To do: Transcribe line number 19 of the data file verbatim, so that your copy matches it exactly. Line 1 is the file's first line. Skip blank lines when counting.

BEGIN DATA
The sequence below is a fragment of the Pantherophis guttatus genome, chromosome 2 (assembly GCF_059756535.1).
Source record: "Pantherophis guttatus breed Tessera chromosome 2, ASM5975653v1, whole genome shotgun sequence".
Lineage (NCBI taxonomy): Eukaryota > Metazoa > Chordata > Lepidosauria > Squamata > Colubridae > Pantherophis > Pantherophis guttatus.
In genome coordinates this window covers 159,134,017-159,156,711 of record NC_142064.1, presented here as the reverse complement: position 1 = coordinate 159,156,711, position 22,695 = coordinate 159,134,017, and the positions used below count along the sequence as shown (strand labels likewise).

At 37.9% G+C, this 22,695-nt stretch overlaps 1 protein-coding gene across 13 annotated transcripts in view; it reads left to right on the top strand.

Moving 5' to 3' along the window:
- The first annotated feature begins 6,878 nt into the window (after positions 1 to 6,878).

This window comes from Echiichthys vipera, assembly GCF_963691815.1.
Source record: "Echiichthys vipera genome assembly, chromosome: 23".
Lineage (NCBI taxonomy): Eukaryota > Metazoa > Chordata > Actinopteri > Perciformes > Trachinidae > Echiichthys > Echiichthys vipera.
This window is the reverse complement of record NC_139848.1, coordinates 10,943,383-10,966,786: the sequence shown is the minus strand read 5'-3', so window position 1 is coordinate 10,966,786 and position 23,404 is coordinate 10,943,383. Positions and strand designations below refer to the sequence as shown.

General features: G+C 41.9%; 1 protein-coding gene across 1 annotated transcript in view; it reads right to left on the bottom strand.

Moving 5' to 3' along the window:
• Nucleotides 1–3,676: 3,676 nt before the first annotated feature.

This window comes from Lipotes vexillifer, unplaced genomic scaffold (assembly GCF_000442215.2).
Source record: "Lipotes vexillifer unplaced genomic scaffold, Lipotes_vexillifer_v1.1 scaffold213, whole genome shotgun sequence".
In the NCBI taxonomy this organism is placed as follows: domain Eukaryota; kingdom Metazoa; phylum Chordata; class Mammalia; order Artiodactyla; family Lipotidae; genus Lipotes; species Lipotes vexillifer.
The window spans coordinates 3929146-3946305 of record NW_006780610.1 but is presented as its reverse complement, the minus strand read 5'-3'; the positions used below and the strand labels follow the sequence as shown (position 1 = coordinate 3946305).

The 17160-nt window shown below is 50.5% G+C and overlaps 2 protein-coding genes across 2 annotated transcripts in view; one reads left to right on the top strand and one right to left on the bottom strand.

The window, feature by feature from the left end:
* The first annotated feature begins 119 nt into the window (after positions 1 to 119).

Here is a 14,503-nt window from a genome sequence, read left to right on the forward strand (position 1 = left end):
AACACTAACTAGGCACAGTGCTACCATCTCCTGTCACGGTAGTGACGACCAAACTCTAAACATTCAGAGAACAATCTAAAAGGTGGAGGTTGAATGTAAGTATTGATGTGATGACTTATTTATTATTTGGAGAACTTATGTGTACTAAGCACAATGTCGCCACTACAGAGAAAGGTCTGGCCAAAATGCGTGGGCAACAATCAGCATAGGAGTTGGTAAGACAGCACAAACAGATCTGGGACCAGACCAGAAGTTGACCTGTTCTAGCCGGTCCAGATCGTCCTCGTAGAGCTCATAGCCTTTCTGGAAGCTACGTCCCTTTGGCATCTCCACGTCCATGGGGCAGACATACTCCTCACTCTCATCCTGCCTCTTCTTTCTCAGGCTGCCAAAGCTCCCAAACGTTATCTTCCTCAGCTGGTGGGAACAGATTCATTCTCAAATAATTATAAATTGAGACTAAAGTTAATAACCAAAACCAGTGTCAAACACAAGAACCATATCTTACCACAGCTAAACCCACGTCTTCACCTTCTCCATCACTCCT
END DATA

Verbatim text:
The 17160-nt window shown below is 50.5% G+C and overlaps 2 protein-coding genes across 2 annotated transcripts in view; one reads left to right on the top strand and one right to left on the bottom strand.